since 1998

personal website: joe crawford. code. occasional comics. toy robots. bodysurfing. san diego. california. say hi.

On misgendering

I was wearing my red sweater and was misgendered this morning (November 4, 2019) at the drive-through. Writing here in 2020, I can’t remember whether it was “ma’am” instead of “sir” or whether I merely overheard someone refer to me as “she” rather than “he.” But it’s immaterial.

I am fascinated by the change in me. I understand sex and gender far better now. I had thought that by growing up in the “modern” age of the 80s and 90s, where homosexuality came to be better understood, that I was enlightened. The future is now!

Looking back at how media and journalism has treated gay, trans, and queer people of all kinds–no. It seems it’s always been regressive. It’s always treated gay or queer people with disgust. I remember the “It’s Pat” skits of Saturday Night Live and I thought how terrible it would be to be misidentified, or possibly worse, to be thought of in that same ambiguous light.

Decades later, I understand better my own identity. I’m a man, and my pronouns are “he/him.” When I went to XOXO in Portland last year I wore a pin with those words. Others wore different pins. People who are genderfluid might accept far more pronouns than me. One example is my ex-spouse Leah (by all means read more about Leah!), whose process of self-discovery went through many twists and turns and whose pronouns have likewise evolved.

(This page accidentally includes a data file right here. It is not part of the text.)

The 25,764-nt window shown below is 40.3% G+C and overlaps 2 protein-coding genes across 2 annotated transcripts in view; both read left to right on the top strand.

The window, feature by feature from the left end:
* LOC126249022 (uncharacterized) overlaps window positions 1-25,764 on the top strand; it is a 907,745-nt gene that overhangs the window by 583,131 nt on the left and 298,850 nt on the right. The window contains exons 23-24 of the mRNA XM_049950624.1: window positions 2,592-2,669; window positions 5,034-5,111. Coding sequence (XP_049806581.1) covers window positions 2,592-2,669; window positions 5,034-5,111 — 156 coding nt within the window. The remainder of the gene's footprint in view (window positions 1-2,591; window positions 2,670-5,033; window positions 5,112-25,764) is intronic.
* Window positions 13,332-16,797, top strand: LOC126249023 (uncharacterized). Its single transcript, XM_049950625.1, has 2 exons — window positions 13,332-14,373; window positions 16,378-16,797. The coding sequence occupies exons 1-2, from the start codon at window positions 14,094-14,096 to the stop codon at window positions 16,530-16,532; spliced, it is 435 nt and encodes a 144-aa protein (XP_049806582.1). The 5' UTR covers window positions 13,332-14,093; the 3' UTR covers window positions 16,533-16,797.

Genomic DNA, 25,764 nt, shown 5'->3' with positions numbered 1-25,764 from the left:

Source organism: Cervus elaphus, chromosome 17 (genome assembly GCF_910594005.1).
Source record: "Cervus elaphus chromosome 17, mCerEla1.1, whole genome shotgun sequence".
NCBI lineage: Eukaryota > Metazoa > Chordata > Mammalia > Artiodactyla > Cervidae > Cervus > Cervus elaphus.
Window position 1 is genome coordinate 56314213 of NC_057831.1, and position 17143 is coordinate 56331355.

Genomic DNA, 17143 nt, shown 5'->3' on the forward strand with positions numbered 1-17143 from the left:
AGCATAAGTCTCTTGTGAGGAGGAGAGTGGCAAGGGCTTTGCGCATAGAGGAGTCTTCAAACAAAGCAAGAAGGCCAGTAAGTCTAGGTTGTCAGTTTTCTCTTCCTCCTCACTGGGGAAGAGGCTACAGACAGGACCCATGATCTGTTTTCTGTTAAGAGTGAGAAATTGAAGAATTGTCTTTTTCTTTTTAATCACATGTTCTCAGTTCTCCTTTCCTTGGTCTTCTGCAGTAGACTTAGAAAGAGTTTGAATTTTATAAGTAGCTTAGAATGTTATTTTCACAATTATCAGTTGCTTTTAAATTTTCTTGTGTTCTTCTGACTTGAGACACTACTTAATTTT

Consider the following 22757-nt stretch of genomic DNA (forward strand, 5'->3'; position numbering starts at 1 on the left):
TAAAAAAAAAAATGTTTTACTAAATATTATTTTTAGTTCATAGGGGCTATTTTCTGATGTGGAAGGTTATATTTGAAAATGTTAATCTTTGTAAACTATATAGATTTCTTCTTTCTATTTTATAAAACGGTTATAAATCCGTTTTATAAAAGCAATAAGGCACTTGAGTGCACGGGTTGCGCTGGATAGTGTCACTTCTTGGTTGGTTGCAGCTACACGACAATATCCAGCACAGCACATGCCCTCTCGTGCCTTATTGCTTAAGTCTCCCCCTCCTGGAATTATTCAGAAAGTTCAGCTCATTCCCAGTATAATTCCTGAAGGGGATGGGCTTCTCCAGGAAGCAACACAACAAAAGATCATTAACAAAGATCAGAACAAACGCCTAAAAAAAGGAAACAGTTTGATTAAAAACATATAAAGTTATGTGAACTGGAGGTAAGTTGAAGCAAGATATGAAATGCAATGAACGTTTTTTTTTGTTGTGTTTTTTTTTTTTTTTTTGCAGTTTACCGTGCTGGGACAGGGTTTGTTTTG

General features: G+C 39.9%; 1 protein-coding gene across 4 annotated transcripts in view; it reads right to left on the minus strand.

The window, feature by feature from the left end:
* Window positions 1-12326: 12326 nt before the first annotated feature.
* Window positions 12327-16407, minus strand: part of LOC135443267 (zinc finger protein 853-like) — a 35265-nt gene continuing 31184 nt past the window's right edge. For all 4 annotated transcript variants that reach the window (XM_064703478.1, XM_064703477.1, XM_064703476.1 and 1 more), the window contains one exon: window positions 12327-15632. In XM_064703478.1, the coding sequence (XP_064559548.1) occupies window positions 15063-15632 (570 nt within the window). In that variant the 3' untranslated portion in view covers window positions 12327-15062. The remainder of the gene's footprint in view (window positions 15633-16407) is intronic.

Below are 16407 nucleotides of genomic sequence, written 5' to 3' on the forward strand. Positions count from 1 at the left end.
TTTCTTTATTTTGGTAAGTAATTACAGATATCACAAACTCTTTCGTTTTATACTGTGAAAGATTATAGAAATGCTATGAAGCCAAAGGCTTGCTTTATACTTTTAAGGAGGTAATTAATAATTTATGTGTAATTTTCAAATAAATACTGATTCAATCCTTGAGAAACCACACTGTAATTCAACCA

So back to that drive-through. The culture told me that men are not a combination of overweight, wearing bright red sweaters, and clean shaven. The woman who did the misgendering was super-apologetic “oh sorry, sir.” then, later — “it’s Monday.” I smiled in reply. “It’s all good,” I told her.

That’s a change from 1999. I was 29. My first ex-wife Jenny and I were sitting together in a diner booth. She with her long hair. Me with my to-my-mid-back long hair. From behind comes a booming waitress’ voice: “What can I get for you ladies?” Once our faces were visible to her she apologized profusely. I remember how embarrassed I was. I can feel a bit of the sting of that, even now, even though it feels like I was an entirely different person than I am now. If it happened now–presuming I would have the patience to grow my hair long again–I’d laugh it off. “It’s all good.”

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